The fair takes place over 48 hours. In that time, between 200,000-500,000 animals are killed. It's a veritable melee of violence. Men stand outside of the temple, purchasing alcohol and imbibing large quantities. They are armed with weapons and let loose upon penned up or tied down animals. The chaos turns the marshes surrounding the temple blood red (much like the Taiji harbor during the annual dolphin slaughter or any large slaughterhouse floor in America). One cannot help but wonder how this wanton destruction of other living beings releases anyone from anger - it is the embodiment of anger and destruction, this brutal reduction of animals to chopped up parts.
Blogging about this isn't easy. Nepal is far away, there are injustices perpetrated against animals in our own backyard. Still, it is hard not to imagine the terror and fear these animals experience. It is no different than what any animal experiences, no matter their location. I just cannot get out of my head the vision of drunken humans bearing down upon frightened, screaming buffaloes, goats, pigs, chickens, rats, pigeons...hacking, tearing, covering themselves in the blood and excrement of dying animals. It breaks my heart.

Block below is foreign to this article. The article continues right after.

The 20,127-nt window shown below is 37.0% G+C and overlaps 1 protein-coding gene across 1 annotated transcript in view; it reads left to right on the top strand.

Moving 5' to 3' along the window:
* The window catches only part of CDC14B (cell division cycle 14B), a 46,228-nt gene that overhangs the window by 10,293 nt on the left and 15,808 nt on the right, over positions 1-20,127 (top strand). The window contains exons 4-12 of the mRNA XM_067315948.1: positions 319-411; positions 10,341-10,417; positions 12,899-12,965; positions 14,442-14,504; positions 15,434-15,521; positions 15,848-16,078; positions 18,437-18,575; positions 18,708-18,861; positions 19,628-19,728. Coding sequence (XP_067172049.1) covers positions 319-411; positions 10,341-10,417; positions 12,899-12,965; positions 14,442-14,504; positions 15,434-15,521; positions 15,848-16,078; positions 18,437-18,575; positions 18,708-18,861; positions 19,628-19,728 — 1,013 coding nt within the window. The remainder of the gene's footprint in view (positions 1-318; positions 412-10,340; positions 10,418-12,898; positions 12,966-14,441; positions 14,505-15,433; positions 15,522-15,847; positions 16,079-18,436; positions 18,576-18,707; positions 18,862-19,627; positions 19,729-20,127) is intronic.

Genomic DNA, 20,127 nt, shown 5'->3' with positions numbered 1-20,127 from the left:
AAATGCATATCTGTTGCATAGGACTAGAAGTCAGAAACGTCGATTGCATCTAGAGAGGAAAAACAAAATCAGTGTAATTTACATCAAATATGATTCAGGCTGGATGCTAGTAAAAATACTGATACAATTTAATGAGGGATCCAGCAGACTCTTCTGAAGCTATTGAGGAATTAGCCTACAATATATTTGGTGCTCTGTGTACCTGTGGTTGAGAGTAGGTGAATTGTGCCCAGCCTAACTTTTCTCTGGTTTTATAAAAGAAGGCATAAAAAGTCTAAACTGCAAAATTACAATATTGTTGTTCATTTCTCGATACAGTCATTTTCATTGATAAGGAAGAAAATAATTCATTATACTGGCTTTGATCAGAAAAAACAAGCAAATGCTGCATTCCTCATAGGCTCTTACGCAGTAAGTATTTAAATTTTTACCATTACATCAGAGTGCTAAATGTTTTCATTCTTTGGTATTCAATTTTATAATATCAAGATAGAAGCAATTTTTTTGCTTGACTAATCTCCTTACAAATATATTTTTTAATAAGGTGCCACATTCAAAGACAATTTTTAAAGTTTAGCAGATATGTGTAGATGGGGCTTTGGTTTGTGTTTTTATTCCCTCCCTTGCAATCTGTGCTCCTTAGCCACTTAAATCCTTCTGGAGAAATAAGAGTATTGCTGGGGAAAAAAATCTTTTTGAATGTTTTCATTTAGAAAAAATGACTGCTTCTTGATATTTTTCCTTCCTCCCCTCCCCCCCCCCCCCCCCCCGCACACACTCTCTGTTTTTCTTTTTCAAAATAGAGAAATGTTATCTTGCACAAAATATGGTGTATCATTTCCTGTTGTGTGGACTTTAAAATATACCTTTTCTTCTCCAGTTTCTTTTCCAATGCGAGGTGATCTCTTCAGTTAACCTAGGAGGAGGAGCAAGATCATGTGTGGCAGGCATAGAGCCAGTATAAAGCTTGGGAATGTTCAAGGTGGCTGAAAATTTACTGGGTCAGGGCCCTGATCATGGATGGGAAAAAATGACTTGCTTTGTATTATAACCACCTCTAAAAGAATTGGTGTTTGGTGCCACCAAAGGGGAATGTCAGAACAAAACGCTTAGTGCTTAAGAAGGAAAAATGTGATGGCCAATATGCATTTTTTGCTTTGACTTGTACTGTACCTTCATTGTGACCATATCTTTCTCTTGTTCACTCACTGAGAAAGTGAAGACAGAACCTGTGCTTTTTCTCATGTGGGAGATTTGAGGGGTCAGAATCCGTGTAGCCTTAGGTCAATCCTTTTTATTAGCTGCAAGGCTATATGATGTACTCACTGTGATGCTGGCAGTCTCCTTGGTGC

Maneka Gandhi wrote a brilliant and eloquent op-ed piece about this festival. She is certainly more of an expert on the region than I am - please read it. She explains how this is a festival of exploitation - of the animals, of women, of the participants.
Animal Nepal has campaigned to stop this bloodletting (there are a couple other events that are equally hideous, including the Khokana festival which involves throwing a 5-6 month old male goat into a pond and allowing 5-6 men to literally tear the goat apart. I mean, literally. It's disturbing). On the linked page are some tips for if you live in Nepal (which I am assuming most of the readers of this blog do not) and tips for those of us living outside of Nepal:
When you live outside Nepal:
- If you travel to Nepal please don't travel with tour companies who organise tours to temples where animals are sacrificed.
- While in Nepal rise the issue during your discussions with those you meet.
- In your own country if you meet any Nepalese or have Nepalese friends ask them what they are doing to stop animal sacrifices in Nepal.
- Please do write to the Nepalese Embassy in your country, to the Nepalese Government and Nepalese media to enact laws to stop these extreme practices.
Other stories on this subject:
Buddha Boy (Palden Dorje Tamang Rinpoche) will set up camp, bless the animals and try to peacefully stop the slaughter.
Animal Nepal's Petition you can sign